This collaborative symposium will bring to life the stories behind how artists, printers, and scribes placed illuminations, prints, and engravings in premodern books. Over two sessions, one each at the hosting institutions, participants will glean insights into the labor and artifice needed to incorporate images into medieval and early modern manuscripts and printed books, as well as how that effort shaped the relationship between image and text. This program will also introduce participants to the collections, resources, and opportunities for collaboration between art libraries and public research libraries.
The morning session, hosted by the Ryerson and Burnham Libraries, will focus primarily on printed images. Participants will have the opportunity to view and interpret items from the Ryerson and Burnham special collections that highlight how woodcuts and engravings were integrated into books produced between the fifteenth and eighteenth centuries. After the workshop, participants will view a printing demonstration at the School of the Art Institute of Chicago. Space is limited for the morning session; see below for further information.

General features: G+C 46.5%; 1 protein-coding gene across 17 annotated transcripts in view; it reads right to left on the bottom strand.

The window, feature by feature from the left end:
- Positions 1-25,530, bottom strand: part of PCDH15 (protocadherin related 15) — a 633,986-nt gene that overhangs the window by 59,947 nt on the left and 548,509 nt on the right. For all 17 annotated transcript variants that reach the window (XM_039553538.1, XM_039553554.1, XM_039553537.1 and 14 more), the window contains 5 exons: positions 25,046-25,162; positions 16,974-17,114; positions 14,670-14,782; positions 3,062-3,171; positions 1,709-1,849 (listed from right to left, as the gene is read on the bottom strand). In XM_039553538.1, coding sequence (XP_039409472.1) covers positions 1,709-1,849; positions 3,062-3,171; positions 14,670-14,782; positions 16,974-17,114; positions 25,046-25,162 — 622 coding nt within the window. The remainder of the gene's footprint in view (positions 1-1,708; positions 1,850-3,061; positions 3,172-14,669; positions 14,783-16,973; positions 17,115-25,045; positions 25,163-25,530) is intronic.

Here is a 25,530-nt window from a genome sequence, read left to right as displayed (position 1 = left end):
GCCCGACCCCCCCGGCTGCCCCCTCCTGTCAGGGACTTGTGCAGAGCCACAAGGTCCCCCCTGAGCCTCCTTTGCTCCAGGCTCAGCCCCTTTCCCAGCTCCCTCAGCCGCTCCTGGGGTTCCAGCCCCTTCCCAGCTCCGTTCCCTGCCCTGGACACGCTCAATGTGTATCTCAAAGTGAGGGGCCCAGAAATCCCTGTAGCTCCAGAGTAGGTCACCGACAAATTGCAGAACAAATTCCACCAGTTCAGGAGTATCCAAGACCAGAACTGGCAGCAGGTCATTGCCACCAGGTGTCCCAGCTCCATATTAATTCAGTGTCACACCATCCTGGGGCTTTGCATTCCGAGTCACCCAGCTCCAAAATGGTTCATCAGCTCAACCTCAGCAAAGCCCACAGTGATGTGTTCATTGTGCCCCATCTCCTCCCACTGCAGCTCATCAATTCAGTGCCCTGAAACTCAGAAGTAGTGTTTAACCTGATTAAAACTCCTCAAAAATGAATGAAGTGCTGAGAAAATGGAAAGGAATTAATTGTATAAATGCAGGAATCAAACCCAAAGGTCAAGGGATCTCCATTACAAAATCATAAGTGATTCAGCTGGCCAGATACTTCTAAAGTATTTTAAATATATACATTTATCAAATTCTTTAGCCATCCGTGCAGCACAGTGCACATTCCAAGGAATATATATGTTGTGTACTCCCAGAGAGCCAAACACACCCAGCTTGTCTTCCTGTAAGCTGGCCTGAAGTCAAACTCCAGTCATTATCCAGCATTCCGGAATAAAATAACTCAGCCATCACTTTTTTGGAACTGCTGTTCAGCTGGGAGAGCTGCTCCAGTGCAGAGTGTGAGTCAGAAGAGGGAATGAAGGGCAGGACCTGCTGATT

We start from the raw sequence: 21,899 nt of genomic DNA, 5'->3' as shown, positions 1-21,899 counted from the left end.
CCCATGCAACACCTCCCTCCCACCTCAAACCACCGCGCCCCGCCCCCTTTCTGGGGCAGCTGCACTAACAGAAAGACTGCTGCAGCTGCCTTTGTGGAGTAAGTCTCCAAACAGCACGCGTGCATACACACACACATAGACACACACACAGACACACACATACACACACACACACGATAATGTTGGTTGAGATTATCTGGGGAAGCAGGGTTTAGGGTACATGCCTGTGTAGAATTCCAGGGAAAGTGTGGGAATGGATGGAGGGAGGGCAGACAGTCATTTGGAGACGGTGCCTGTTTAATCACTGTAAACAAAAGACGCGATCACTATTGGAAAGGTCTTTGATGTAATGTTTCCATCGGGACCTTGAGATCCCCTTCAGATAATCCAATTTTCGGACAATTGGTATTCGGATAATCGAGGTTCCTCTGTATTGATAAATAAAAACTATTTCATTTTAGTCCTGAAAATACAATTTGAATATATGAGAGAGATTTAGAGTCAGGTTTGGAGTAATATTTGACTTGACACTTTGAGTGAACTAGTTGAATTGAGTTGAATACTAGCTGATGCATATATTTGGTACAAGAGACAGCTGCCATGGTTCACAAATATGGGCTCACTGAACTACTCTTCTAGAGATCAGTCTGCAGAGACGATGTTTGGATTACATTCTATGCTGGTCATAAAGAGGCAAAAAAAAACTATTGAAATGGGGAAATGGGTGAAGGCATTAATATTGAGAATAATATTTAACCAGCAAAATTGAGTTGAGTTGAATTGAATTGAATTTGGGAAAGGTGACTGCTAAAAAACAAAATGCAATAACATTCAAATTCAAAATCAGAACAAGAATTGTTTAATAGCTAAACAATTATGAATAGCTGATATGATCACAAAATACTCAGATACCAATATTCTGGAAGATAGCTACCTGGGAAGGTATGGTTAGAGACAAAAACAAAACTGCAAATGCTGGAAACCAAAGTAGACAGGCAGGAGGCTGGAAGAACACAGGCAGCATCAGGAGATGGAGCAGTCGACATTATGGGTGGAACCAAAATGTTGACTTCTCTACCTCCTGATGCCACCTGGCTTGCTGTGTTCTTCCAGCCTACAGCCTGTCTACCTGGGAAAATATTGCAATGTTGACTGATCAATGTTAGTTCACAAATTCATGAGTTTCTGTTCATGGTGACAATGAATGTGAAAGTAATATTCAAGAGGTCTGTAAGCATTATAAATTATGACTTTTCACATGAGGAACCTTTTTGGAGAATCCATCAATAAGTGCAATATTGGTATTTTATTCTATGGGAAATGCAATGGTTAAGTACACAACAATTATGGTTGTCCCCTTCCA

The afternoon session, hosted by the Newberry Library, will focus primarily on manuscript images. Participants will enjoy a hands-on session with illuminated manuscripts from the thirteenth through the seventeenth centuries, as well as a demonstration of the materials used by medieval artists to create the images in manuscripts.
Co-hosted and co-sponsored by the Ryerson and Burnham Libraries at the Art Institute of Chicago.